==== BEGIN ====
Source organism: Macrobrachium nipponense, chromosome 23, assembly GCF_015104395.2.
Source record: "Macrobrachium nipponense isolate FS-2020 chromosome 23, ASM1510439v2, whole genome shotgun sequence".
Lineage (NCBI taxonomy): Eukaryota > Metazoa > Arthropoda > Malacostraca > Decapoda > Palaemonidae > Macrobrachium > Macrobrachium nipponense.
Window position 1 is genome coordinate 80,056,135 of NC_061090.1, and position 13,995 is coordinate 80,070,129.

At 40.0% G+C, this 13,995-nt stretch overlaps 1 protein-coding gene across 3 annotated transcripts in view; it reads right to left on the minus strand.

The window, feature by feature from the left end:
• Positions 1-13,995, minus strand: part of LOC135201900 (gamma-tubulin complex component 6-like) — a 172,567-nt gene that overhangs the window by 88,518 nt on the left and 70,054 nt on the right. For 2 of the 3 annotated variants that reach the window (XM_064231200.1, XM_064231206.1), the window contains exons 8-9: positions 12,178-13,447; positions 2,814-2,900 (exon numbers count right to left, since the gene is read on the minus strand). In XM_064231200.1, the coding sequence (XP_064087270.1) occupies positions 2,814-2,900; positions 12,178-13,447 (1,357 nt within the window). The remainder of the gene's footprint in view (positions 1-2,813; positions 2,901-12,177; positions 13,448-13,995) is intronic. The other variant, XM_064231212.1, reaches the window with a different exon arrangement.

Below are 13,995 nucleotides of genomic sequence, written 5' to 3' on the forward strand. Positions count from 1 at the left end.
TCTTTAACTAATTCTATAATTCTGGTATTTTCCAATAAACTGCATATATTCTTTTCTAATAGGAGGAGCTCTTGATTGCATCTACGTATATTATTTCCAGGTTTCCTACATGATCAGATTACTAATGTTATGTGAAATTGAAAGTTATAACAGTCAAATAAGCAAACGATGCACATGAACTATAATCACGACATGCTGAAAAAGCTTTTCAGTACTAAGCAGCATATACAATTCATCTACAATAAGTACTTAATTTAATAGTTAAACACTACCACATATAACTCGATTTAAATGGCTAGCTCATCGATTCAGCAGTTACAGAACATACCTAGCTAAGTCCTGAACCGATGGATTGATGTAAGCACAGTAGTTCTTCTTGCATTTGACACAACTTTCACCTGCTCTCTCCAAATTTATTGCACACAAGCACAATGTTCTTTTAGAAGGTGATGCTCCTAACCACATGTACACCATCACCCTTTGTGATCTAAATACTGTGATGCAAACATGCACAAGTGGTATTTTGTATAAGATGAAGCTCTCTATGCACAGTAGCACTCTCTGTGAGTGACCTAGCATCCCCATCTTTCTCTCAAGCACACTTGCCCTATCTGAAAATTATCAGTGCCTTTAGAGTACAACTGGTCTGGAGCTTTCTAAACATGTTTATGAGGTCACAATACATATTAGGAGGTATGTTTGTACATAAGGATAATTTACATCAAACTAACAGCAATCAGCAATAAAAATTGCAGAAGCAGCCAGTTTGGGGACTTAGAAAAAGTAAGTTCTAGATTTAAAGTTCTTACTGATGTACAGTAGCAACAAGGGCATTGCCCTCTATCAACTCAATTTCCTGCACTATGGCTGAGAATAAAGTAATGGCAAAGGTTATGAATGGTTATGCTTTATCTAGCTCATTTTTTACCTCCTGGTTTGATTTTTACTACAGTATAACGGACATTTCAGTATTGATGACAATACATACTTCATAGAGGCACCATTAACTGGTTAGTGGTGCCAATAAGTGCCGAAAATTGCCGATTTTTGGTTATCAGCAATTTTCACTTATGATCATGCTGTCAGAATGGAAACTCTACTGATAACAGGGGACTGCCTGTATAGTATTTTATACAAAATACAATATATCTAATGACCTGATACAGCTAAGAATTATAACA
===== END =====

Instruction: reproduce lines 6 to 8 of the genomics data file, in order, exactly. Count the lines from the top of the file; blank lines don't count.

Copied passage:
The window, feature by feature from the left end:
• Positions 1-13,995, minus strand: part of LOC135201900 (gamma-tubulin complex component 6-like) — a 172,567-nt gene that overhangs the window by 88,518 nt on the left and 70,054 nt on the right. For 2 of the 3 annotated variants that reach the window (XM_064231200.1, XM_064231206.1), the window contains exons 8-9: positions 12,178-13,447; positions 2,814-2,900 (exon numbers count right to left, since the gene is read on the minus strand). In XM_064231200.1, the coding sequence (XP_064087270.1) occupies positions 2,814-2,900; positions 12,178-13,447 (1,357 nt within the window). The remainder of the gene's footprint in view (positions 1-2,813; positions 2,901-12,177; positions 13,448-13,995) is intronic. The other variant, XM_064231212.1, reaches the window with a different exon arrangement.

Below are 13,995 nucleotides of genomic sequence, written 5' to 3' on the forward strand. Positions count from 1 at the left end.